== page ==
In any cases where your program is longer than a few hundred lines, you will need to be able to run it through a debugger. Pascal programs compiled with GPC can be debugged via the GNU debugger dbg which we have installed on our Sun Fire system. However, the debugger is designed for C-code, and is rather kloncky if used with Pascal. But it is the only debugger available that works with GPC.
To be able to use the debuuger with your Pascal code, you have to include the -g option in your compilation. Since this option and optimization of the code (i.e. the -O options) are mutually exclusive, you will have to remove any -O directives from your compile command lines. Then you can start the debugger by typing "gdbname_of_executable". The debugger is operated by typing in commands such as
run Start the program from the beginning
stop Stop the program from executing
break Insert a break at a given line of the code, or in a specific subroutine or function
cont Continue from the present position in the code until the next break is encountered
list List the code around the present break point
print Show the value of a variable

Since the debugger has trouble handling Pascal code instead of C-code, the following command lines should be typed in as sson as the debugger was entered (you can copy-and-paste them onto the dgb command line):
break init_pascal_main_program
break pascal_main_program
break '_p_runfinalizers'
This will enable the debugger to display the current lines in Pascal code.
The documentation for this debugger is available online or in PDF format for printing .

Is there a way to run my Pascal programs in parallel?

There is indeed, but it's not going to be easy. One way of "parallelizing" your programs is to include "message passing" in the code. Different portions of the code are thereby executed by different processors, and information is shared by passing messages between the processors. The most widely used method to do this is called Message Passing Interface (MPI), and is available in the form of libraries on the SUN Fire muti-processor machines of HPCVL. However, MPI works only with FORTRAN and C directly. The libraries consist of subroutines that can be called from code written in those two languages. In order to write parallel code in Pascal, you therefore have to do the following things.

    • Write your code in a "single code multiple data" manner by inserting calls to message-passing functions. The interface with these functions will have to be designed by you.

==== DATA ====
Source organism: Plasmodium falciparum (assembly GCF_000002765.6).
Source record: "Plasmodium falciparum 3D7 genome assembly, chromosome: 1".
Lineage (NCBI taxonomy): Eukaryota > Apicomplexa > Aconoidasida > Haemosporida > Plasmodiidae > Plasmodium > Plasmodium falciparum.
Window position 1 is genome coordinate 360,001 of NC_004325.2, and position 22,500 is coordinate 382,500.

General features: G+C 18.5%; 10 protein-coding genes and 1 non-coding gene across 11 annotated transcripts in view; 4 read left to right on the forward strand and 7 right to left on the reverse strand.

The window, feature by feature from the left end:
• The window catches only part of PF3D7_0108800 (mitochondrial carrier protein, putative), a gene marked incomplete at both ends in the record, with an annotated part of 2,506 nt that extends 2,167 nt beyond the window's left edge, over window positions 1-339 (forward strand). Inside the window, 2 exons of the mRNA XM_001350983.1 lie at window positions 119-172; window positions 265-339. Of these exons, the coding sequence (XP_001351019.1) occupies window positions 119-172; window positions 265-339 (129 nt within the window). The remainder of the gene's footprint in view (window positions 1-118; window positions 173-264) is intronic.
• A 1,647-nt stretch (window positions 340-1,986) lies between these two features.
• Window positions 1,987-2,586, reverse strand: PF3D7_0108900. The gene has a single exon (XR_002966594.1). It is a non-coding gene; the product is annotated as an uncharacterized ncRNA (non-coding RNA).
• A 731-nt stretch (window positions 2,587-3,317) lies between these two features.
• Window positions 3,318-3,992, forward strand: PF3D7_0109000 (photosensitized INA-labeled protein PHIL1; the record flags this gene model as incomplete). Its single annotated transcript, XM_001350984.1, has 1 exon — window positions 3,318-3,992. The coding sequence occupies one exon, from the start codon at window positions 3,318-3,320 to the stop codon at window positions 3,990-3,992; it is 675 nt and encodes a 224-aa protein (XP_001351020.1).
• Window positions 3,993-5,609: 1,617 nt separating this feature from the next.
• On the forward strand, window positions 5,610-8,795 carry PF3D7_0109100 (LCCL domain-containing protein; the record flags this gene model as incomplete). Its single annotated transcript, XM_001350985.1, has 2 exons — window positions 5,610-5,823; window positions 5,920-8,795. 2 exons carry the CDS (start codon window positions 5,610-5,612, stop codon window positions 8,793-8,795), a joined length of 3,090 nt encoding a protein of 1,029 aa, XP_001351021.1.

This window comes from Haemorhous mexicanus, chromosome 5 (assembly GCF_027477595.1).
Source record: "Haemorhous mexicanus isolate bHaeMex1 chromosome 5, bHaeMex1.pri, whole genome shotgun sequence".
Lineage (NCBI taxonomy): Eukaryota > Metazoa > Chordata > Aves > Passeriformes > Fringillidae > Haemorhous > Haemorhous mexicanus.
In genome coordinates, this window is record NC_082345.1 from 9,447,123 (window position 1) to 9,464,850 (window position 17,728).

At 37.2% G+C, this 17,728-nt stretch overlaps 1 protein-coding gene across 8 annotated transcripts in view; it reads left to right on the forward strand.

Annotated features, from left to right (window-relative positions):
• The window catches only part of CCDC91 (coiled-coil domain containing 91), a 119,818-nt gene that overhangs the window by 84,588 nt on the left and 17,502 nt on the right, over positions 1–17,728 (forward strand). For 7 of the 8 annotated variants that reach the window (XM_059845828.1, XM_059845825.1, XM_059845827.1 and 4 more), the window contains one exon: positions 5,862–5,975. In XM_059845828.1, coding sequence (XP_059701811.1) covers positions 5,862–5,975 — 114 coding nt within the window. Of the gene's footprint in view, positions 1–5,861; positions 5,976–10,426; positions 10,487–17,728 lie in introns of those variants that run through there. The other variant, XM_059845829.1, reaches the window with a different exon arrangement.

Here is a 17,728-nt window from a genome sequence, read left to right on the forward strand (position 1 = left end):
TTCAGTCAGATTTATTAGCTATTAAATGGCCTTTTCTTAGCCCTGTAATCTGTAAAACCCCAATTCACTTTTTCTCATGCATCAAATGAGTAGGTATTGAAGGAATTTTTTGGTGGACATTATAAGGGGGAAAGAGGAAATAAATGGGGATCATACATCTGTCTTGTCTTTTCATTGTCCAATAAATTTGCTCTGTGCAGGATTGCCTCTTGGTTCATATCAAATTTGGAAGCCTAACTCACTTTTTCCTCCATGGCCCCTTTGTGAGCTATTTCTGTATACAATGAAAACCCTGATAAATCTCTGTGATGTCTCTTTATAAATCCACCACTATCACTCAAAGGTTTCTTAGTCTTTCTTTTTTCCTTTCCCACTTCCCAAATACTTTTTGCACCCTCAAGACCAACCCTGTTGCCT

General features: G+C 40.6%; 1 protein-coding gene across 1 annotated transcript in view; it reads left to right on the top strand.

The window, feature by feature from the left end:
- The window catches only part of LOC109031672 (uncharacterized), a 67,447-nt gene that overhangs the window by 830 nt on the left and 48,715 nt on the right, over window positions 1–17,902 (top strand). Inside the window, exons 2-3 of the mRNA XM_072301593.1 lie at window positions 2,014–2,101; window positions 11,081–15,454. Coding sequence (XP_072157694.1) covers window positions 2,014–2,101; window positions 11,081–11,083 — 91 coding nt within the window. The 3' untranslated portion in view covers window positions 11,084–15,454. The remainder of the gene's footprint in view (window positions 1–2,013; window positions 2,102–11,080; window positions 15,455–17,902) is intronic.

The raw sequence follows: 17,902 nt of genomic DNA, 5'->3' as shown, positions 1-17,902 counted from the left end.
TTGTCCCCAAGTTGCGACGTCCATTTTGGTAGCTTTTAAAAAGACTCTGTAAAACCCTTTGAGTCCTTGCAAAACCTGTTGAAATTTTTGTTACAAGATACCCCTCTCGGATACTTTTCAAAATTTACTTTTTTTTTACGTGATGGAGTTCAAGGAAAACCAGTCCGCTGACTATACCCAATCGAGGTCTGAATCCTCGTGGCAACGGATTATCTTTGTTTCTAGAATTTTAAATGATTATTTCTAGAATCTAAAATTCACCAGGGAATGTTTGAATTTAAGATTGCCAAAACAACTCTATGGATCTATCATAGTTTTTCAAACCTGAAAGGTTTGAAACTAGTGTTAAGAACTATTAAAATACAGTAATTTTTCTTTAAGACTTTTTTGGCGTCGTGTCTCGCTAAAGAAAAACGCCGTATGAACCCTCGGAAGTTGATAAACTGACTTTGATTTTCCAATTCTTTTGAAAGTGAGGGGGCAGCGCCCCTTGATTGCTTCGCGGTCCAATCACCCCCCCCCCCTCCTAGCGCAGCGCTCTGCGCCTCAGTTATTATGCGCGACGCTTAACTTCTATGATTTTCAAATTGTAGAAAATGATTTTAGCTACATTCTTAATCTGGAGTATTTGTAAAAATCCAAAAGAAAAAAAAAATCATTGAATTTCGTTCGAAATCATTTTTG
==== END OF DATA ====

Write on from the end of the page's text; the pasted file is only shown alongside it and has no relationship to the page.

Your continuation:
• Implement the message-passing functions in C and use the C-bindings of the MPI library inside of those functions.
    • Compile your Pascal routines with GPC, and your C-routines with the native C-compiler to produce object code. Include the proper header files in the C functions via the "-I" option. Collect the C-functions in a library using the ar command.
    • Link the object code with GPC, including the C-functions in the form of a library. MPI is linked in by specifying "-l", "-L", "-R", and "-I" options.

You can read our Parallel Programming FAQ to make yourself familiar with the usage of the native C compiler on the Sun systems. You will also need to follow up some of the links in that file to make yourself familiar with usage of MPI. 

Where can I get further help?

The GNU Pascal Project is your first address on help with Pascal on our machines. The people associated with it are extremely dedicated, and operate a variety of help facilities, including an FAQ and an archive .
For help with the debugger, you can check out the web page , and the manual . The GDB people also run several mailing lists to help you with concrete problems.
For the interfacing of Pascal and C-programs, and for the usage of MPI to parallelize your code, you can get some initial ideas from our parallel programming FAQ . Many of the link therein are also useful, in particular the one to the Sun Documentation Site (assuming you're doing what you're doing on Sun machines). HPCVL also provides user support. If you can't get it to run by reading manuals, contact us and we can make an appointment and try to sort it out. In case we cannot help, we might be able to put you in touch with someone who can.